From an advertiser perspective, most consumers want to hear from brands that they know during this time. The reason for this is that brands have a critical role to play in fostering confidence and optimism. Global Web Index found that 79 per cent of consumers approve of brands running campaigns that show how they are responding to coronavirus and/or are helping their customers at this time. The message needs to be clear, authentic and align with a company’s values. It also needs to be mindful of the current status of the audience – for example, a Covid-19 message in a country in recovery stage must be very different to a message delivered to a country still at the peak. Regardless of geography however, the overwhelming concerns from populations in the world’s major economies remain health and the economy.

At CNN, we use a range of technology and techniques to dig deeper to understand consumer behaviour and needs – both in terms of the content we are creating and delivering to them, but also in the way we are advising our advertisers and commercial partners in their communication. As we understand more about content consumption and behaviour during this unprecedented time, media companies and brands can respond better to consumers and their needs, enabling a stronger and more direct relationship with our audiences. As a result, the value exchange between media, brands and consumers will evolve and strengthen.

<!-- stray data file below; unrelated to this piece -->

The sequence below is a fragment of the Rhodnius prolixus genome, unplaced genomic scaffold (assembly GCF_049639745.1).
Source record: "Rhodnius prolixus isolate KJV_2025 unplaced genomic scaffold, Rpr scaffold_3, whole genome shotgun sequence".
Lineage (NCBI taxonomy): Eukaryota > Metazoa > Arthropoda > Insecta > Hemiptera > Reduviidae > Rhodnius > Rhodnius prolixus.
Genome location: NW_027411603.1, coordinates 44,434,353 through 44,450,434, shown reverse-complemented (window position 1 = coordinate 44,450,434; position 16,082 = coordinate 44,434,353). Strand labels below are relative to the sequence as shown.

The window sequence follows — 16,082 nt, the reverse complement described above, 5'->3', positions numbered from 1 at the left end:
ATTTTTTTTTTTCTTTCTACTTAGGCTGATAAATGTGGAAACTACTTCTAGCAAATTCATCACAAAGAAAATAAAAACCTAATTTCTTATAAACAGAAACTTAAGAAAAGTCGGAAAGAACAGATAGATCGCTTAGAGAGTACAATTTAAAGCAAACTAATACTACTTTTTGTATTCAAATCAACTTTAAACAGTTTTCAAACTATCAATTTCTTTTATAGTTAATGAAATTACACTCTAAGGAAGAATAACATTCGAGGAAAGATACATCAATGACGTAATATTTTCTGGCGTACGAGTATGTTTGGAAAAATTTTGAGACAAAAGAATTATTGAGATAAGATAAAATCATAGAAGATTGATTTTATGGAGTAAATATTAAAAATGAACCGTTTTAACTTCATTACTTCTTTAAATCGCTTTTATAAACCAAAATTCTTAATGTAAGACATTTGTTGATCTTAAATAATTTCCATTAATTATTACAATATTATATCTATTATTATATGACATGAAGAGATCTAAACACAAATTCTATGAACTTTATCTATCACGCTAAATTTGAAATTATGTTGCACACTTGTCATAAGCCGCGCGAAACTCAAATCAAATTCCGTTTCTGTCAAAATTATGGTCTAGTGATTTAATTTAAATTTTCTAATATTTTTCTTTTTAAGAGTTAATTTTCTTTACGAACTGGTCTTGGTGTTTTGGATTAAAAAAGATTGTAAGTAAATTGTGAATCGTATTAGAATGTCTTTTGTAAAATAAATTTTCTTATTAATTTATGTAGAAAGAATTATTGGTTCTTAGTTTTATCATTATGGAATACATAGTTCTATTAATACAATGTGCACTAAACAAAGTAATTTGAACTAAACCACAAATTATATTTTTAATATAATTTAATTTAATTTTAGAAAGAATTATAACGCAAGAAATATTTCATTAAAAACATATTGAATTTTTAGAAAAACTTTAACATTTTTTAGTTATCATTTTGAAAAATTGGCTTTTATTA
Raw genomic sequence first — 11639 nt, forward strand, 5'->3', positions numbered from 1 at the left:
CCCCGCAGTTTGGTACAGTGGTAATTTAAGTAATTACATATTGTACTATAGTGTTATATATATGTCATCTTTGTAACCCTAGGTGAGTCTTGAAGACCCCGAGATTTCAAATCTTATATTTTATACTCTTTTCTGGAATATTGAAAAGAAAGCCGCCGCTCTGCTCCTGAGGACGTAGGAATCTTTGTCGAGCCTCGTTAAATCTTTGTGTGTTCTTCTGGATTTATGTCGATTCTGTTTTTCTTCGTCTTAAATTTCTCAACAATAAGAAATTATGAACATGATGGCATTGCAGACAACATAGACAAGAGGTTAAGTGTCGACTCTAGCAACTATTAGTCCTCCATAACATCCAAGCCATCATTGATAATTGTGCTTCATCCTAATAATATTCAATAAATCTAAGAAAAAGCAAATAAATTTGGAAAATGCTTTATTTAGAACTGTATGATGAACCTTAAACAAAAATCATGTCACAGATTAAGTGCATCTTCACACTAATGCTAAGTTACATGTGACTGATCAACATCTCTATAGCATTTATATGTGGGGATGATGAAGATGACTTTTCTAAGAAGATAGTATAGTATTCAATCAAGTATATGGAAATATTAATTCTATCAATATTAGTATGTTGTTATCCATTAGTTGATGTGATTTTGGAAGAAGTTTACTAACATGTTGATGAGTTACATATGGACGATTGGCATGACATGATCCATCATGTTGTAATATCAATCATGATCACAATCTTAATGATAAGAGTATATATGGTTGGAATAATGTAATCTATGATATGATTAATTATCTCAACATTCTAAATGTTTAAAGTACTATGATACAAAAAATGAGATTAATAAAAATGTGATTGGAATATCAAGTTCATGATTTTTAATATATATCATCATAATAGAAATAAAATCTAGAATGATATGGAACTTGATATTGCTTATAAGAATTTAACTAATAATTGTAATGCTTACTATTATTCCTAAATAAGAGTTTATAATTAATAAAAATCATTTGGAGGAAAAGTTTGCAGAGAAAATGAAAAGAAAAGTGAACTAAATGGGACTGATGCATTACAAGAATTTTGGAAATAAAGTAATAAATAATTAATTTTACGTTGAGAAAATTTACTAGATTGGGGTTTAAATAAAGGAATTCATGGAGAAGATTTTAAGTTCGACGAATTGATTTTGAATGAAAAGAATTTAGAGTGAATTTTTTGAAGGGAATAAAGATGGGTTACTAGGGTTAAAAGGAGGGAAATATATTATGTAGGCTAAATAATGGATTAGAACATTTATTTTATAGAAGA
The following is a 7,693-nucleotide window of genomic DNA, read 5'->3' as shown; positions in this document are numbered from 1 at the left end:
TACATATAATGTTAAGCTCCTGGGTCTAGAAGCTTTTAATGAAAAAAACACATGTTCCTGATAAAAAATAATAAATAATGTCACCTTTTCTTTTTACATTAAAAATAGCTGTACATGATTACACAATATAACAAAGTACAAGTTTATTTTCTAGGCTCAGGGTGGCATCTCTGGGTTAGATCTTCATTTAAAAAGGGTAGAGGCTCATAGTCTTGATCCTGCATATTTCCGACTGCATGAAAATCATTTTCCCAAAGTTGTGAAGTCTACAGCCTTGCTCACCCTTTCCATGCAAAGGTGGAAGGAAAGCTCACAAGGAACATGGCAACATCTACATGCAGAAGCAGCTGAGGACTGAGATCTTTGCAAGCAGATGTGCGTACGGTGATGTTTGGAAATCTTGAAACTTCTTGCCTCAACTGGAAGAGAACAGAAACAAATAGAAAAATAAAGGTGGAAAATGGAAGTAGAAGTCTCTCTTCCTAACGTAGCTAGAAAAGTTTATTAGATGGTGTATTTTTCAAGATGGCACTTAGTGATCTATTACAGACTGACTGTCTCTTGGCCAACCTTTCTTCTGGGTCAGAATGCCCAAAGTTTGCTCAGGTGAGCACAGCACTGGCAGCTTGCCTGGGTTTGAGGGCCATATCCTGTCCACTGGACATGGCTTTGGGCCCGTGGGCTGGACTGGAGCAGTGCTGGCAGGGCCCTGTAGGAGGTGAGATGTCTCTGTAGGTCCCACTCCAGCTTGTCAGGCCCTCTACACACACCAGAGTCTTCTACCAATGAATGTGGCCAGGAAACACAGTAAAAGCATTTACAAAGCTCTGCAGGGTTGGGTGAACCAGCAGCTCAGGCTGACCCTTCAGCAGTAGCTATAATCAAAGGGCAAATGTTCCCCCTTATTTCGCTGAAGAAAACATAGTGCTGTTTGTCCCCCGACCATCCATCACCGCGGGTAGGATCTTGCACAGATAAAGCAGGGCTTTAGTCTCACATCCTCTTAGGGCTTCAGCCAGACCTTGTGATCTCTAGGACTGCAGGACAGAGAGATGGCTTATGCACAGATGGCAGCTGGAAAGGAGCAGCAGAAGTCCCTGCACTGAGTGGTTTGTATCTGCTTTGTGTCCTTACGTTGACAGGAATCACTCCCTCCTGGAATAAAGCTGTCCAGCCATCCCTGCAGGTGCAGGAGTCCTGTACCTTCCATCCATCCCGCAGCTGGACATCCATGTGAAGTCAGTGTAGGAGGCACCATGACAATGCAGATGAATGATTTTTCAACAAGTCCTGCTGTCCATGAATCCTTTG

While there is no playbook for exactly what lies ahead, the trends we are seeing indicate long-term shifts in consumer behaviour, consumer spending and e-commerce, company operations, and communications and connections. From this period, new digital ecosystems will emerge and the current need for digital services will increase adoption amongst different age and demographic groups – for example people who had never banked online before may have had to do so out of necessity, and as a result financial providers have responded by making more services available online to respond to and/or anticipate demand. It is within this environment that a country’s long term planning – schemes such as the UAE’s National Innovation Strategy, the Artificial Intelligence Strategy 2031 and the Blockchain Strategy 2021 – show their considerable benefits. Such circumstances can also see the creation of new innovative initiatives, such as the “Be Digital” scheme backed by the Central Bank of Egypt to help the country’s small and medium-scale enterprises in digital transformation.

The countries and brands best positioned to navigate this change will be those that have used data, technology and audience insights to re-imagine, reinvent and adapt to the changing consumer behaviours, and therefore have invested more in consumer relationships. Within this environment, the strength of a brand and its ability to deliver on its consumer promise will be even more essential.